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Lancet. 2003 Nov 8;362(9395):1542-7.

Familial haemolytic uraemic syndrome and an MCP mutation.

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  • 1Mario Negri Institute for Pharmacological Research, Clinical Research Center for Rare Diseases, Aldo e Cele Daccò, Villa Camozzi-Ranica, Bergamo, Italy. noris@marionegri.it

Abstract

BACKGROUND:

Mutations in factor H (HF1) have been reported in a consistent number of diarrhoea-negative, non-Shiga toxin-associated cases of haemolytic uraemic syndrome (D-HUS). However, most patients with D-HUS have no HF1 mutations, despite decreased serum concentrations of C3. Our aim, therefore, was to assess whether genetic abnormalities in other complement regulatory proteins are involved.

METHODS:

We screened genes that encode the complement regulatory proteins-ie, factor H related 5, complement receptor 1, and membrane cofactor protein (MCP)-by PCR-single-strand conformation polymorphism (PCR-SSCP) and by direct sequencing, in 25 consecutive patients with D-HUS, an abnormal complement profile, and no HF1 mutation, from our International Registry of Recurrent and Familial HUS/TTP (HUS/thrombotic thrombocytopenic purpura).

FINDINGS:

We identified a heterozygous mutation in MCP, a surface-bound complement regulator, in two patients with a familial history of HUS. The mutation causes a change in three aminoacids at position 233-35 and insertion of a premature stop-codon, which results in loss of the transmembrane domain of the protein and severely reduced cell-surface expression of MCP.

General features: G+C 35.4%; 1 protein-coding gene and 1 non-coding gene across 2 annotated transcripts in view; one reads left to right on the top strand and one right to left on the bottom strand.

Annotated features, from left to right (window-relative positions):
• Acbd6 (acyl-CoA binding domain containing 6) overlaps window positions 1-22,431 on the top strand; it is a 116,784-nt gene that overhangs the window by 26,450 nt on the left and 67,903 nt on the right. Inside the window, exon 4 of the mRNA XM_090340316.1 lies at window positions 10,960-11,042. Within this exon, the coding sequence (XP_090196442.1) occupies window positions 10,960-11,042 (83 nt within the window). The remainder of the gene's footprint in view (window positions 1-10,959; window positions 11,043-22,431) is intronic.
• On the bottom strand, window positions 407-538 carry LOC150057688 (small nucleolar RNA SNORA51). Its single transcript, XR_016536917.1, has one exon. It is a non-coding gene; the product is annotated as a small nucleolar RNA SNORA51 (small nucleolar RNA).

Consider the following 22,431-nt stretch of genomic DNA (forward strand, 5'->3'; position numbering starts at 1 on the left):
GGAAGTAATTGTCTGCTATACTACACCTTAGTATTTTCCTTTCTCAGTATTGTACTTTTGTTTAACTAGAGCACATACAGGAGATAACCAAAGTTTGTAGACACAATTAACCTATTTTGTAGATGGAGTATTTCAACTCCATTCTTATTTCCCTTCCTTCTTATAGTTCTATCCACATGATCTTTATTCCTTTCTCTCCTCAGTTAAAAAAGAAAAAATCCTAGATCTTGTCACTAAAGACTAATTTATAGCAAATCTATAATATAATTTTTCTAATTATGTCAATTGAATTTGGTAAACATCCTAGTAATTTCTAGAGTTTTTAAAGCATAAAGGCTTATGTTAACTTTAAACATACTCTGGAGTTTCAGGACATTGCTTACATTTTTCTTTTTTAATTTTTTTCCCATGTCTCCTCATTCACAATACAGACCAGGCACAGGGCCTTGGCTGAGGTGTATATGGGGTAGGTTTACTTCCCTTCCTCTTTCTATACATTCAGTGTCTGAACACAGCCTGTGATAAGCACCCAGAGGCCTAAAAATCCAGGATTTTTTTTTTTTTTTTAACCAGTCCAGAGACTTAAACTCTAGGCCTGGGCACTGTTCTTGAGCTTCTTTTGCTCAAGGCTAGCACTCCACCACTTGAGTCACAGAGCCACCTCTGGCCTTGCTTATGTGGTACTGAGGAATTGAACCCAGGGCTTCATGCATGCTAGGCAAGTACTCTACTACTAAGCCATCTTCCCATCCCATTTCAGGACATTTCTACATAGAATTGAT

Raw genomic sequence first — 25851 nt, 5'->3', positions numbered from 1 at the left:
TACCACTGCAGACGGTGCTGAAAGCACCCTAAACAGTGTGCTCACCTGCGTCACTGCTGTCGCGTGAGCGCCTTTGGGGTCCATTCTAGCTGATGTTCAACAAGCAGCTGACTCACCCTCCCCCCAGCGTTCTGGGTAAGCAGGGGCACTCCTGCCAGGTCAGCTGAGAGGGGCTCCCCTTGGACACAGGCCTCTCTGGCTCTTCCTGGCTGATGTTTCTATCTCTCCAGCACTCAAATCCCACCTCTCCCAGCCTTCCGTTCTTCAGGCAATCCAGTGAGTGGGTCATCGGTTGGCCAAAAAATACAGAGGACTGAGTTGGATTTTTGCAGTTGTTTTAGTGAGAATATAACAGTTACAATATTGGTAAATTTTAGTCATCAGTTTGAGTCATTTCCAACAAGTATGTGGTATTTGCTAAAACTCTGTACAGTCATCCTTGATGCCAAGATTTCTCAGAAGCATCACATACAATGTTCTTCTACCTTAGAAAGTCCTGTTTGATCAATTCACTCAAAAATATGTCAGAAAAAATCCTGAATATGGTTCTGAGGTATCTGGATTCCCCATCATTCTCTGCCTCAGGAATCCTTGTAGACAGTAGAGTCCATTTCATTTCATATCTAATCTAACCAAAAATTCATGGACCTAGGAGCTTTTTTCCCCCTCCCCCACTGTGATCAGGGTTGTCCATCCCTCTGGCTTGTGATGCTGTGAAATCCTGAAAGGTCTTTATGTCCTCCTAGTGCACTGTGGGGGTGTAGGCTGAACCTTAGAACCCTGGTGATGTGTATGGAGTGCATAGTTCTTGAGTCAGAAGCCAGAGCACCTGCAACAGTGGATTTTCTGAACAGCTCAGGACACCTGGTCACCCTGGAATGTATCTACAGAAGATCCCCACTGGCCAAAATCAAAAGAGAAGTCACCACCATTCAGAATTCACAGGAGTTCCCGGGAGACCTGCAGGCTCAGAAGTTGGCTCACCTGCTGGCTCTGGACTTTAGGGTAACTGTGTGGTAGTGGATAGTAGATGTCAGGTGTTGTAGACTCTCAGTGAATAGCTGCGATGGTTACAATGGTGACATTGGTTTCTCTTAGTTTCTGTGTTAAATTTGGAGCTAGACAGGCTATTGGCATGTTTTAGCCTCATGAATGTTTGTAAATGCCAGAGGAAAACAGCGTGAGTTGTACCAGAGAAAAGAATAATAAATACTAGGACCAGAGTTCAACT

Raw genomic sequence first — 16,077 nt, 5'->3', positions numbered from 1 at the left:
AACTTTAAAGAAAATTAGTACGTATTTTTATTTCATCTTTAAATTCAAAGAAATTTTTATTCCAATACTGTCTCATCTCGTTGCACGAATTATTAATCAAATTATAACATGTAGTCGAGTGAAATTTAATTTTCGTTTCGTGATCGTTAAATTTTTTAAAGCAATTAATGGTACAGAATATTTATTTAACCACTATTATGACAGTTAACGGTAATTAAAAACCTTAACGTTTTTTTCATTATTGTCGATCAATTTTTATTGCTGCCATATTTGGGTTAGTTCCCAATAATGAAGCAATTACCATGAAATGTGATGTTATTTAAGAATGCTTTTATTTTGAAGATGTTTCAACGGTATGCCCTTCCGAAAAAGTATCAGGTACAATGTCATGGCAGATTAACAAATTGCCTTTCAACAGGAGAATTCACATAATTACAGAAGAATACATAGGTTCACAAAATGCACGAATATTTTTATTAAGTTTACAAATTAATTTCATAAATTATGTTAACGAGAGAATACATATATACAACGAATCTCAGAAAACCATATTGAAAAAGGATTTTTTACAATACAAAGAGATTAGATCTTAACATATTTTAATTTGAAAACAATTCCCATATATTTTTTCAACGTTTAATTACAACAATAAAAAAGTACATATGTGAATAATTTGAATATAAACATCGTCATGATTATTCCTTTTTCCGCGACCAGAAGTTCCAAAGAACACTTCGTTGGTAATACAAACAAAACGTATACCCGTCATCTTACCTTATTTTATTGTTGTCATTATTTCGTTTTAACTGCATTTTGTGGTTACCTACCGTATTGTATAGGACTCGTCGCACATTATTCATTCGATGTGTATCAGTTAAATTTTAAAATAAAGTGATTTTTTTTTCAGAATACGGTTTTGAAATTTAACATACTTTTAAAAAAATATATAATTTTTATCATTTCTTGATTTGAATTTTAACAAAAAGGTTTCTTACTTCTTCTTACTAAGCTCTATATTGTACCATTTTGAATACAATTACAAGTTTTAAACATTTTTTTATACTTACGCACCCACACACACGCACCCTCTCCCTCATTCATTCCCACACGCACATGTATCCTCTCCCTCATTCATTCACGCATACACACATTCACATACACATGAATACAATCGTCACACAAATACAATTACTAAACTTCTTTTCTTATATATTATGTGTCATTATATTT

INTERPRETATION:

Results of previous studies on HF1 indicate an association between HF1 deficiency and D-HUS. Our findings of an MCP mutation in two related patients suggest that impaired regulation of complement activation might be a factor in the pathogenesis of genetic forms of HUS. MCP could be a second putative candidate gene for D-HUS. The protein is highly expressed in the kidney and plays a major part in regulation of glomerular C3 activation. We propose, therefore, that reduced expression of MCP in response to complement-activating stimuli could prevent restriction of complement deposition on glomerular endothelial cells, leading to microvascular cell damage and tissue injury.

PMID:
14615110
[PubMed - indexed for MEDLINE]
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